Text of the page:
By National Gardening Association Editors
Eliminating weeds and getting the soil ready for your flowers and vegetables are important first steps in preparing a new garden. Time spent in preparation reduces the time you'll have to spend maintaining and weeding your garden over the course of the growing season and increases the chances of success.
Tools and Materials
String and wooden stakes
Hoe or mattock
Steel garden rake
Soil testing sample kit
Soil amendments, as required
Garden fork or rototiller
Choose the Spot for Your New Garden
Vegetable gardens and most flowerbeds require at least 6 hours of full sun each day. Choose a level spot -- either natural or terraced -- that has well-drained soil, if possible (see Testing Soil Drainage). Thick grass or vigorous weed growth usually indicate soil drainage and nutrient levels that will support healthy garden plants.
Mark the boundaries.
Outline the new garden plot with string and stakes, a hose, or a line of powdered limestone.
Eliminate the competition for Your Garden
Remove existing lawn by slicing under the sod with a spade and cutting it into manageable pieces. Add the pieces to your compost or use it to patch bare spots elsewhere. Kill weeds by use of an herbicide, pull them by hand, or chop them with a hoe or mattock and rake them up, or use a commercial weed barrier. If time permits, you can smother grass and weeds with old carpeting or black plastic anchored to the ground. For best results, leave the covering in place for several weeks of hot weather.
Test the soil
Often soil can be deficient of important nutrients plant need to thrive. Soil preparation for a new garden might include adding amendments for better overall soil nutrition. Feed the soil so that the soil can feed your plant. To find out if your soil needs amending due to lack of Send a sample of garden soil to a private or cooperative extension office soil-testing lab for nutrient and pH analysis. Call the lab or a local garden center for a collection kit and instructions on how to collect the sample. Test results will tell you which minerals and pH amendments your soil needs to grow healthy vegetables and flowers.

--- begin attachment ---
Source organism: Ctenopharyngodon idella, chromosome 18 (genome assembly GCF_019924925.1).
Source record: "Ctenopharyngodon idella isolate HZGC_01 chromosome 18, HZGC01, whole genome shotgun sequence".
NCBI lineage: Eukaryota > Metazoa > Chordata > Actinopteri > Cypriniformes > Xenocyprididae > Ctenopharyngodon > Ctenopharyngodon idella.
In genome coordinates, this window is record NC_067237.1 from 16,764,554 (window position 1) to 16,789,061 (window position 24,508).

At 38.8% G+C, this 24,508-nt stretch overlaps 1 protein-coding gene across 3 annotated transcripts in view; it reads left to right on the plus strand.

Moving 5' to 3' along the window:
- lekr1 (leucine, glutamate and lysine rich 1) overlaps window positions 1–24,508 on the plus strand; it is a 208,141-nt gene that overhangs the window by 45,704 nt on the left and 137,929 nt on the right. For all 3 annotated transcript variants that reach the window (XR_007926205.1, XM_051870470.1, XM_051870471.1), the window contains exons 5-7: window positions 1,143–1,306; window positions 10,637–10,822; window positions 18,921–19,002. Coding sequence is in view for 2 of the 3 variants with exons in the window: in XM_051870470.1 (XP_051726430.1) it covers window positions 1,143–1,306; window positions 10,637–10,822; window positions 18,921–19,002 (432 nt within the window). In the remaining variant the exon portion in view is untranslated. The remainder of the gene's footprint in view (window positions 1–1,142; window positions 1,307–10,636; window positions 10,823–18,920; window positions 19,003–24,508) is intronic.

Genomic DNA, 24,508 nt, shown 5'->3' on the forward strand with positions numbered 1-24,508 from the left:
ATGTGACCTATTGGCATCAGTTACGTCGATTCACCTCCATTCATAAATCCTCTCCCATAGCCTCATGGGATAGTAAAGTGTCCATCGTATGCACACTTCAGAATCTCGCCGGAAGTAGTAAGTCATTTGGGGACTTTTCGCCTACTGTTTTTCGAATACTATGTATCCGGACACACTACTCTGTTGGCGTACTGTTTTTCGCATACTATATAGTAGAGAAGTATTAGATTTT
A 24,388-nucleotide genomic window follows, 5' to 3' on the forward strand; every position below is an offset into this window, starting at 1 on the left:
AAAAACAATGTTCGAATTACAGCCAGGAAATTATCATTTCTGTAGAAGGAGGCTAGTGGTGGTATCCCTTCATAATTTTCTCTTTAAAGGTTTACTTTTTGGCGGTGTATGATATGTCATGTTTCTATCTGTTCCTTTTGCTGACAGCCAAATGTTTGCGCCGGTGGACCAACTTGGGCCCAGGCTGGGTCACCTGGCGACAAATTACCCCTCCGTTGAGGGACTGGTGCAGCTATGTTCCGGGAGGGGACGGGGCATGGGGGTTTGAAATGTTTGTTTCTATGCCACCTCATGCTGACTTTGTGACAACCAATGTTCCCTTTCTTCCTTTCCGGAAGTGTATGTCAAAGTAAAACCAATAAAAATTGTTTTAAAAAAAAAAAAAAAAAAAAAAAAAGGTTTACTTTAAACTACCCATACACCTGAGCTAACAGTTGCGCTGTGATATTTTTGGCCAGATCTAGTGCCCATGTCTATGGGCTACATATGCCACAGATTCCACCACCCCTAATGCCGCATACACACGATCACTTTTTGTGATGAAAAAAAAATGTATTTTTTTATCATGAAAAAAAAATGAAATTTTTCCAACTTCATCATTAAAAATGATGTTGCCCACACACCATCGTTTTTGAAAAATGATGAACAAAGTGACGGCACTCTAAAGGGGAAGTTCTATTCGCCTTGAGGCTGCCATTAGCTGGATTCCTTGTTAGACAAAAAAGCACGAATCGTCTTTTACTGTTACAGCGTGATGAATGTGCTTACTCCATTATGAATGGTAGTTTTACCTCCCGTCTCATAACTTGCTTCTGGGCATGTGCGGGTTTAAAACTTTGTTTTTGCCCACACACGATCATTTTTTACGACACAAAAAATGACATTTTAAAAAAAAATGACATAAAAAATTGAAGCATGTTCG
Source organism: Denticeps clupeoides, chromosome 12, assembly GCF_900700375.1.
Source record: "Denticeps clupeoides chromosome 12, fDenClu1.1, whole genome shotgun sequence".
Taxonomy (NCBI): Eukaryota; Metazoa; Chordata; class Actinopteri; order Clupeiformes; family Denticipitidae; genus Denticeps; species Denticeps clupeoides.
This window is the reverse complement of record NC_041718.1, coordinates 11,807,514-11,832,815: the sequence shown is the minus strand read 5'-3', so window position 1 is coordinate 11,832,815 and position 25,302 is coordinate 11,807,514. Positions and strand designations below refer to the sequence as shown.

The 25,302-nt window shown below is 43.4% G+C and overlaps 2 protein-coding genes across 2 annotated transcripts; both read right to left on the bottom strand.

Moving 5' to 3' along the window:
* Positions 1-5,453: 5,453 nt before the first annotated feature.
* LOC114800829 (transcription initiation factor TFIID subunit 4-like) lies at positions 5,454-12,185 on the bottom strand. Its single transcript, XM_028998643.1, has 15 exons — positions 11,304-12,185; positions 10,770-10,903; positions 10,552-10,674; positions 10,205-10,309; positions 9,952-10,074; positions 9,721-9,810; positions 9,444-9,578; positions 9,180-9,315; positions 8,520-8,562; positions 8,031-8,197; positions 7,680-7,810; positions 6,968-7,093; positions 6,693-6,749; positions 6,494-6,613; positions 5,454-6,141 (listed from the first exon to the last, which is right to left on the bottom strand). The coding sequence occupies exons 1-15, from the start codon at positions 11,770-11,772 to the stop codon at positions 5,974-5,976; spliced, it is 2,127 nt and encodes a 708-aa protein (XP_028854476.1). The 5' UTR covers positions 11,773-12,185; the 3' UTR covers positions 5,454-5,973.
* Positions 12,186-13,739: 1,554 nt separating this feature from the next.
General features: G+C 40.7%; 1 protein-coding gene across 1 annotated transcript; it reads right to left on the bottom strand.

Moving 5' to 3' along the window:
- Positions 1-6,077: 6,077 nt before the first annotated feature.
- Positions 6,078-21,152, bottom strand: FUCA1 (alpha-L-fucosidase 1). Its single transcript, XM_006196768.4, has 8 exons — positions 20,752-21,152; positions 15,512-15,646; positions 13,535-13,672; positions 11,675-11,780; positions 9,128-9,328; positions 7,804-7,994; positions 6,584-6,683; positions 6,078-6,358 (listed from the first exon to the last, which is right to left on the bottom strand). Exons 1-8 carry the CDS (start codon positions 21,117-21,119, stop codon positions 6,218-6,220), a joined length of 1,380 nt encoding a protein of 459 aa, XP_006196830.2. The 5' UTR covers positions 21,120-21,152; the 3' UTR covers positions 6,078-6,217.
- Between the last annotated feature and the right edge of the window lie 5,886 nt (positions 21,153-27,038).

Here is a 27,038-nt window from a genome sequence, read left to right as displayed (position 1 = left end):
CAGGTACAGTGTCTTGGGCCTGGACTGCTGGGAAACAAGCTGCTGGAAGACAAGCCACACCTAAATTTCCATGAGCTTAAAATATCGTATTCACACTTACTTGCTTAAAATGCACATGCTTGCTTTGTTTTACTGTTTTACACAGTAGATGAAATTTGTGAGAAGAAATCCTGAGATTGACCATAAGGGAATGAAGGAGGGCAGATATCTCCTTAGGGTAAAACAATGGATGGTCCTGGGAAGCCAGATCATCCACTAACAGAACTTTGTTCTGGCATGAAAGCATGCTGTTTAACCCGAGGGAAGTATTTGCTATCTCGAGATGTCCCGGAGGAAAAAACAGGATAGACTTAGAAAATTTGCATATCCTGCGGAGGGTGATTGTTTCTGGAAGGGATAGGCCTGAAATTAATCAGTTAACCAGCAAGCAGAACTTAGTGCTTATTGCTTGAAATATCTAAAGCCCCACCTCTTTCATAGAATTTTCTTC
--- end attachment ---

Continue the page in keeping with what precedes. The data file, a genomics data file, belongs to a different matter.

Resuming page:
Adjust the soil pH -- its measure of acidity or alkalinity -- by adding ground limestone or sulfur as recommended by the soil test results. Improve the soil fertility, clay soil drainage, and sandy soil water-holding capacity by adding organic material, such as compost, well-rotted livestock manure, or composted fir bark. Apply a 1- to 2-inch layer of organic material over the garden.
Turn the soil
Work the amendments into the top 6 to 12 inches of soil with a rototiller or garden fork. Break up large clods and remove rocks and roots. Work the soil only when it is dry enough to crumble easily after squeezing - never when it is saturated with water.
The best time to eliminate weeds and grass is the season before you plan to plant your garden. You can do it just prior to planting, too, but may have more weeds pop up throughout the growing season.
Do-it-yourself soil test kits work best for detecting the soil pH, but give only a rough idea of the nutrient levels. Professional tests provide more thorough and accurate information and recommendations.